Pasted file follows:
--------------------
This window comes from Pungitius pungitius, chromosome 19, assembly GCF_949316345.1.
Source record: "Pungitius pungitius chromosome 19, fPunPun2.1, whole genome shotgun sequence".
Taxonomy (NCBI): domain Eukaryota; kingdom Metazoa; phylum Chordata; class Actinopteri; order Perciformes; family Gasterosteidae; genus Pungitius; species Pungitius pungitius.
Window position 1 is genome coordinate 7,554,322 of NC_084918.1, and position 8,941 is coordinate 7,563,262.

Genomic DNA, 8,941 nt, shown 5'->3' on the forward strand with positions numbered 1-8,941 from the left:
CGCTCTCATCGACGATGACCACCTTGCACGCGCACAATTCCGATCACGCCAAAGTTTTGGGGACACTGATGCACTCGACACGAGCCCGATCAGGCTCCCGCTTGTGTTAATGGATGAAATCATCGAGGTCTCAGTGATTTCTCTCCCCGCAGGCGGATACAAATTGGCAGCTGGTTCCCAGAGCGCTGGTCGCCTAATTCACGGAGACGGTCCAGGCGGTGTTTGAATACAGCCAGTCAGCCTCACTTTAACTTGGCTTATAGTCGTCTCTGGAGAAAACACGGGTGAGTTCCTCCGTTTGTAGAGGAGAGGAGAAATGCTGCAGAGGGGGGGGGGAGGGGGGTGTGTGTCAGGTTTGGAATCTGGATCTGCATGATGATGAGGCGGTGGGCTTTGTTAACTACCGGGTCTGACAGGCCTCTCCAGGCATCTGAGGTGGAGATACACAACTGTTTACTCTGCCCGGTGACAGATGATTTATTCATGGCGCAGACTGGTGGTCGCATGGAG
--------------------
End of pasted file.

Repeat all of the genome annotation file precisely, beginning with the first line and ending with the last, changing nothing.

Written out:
This window comes from Pungitius pungitius, chromosome 19, assembly GCF_949316345.1.
Source record: "Pungitius pungitius chromosome 19, fPunPun2.1, whole genome shotgun sequence".
Taxonomy (NCBI): domain Eukaryota; kingdom Metazoa; phylum Chordata; class Actinopteri; order Perciformes; family Gasterosteidae; genus Pungitius; species Pungitius pungitius.
Window position 1 is genome coordinate 7,554,322 of NC_084918.1, and position 8,941 is coordinate 7,563,262.

Genomic DNA, 8,941 nt, shown 5'->3' on the forward strand with positions numbered 1-8,941 from the left:
CGCTCTCATCGACGATGACCACCTTGCACGCGCACAATTCCGATCACGCCAAAGTTTTGGGGACACTGATGCACTCGACACGAGCCCGATCAGGCTCCCGCTTGTGTTAATGGATGAAATCATCGAGGTCTCAGTGATTTCTCTCCCCGCAGGCGGATACAAATTGGCAGCTGGTTCCCAGAGCGCTGGTCGCCTAATTCACGGAGACGGTCCAGGCGGTGTTTGAATACAGCCAGTCAGCCTCACTTTAACTTGGCTTATAGTCGTCTCTGGAGAAAACACGGGTGAGTTCCTCCGTTTGTAGAGGAGAGGAGAAATGCTGCAGAGGGGGGGGGGAGGGGGGTGTGTGTCAGGTTTGGAATCTGGATCTGCATGATGATGAGGCGGTGGGCTTTGTTAACTACCGGGTCTGACAGGCCTCTCCAGGCATCTGAGGTGGAGATACACAACTGTTTACTCTGCCCGGTGACAGATGATTTATTCATGGCGCAGACTGGTGGTCGCATGGAG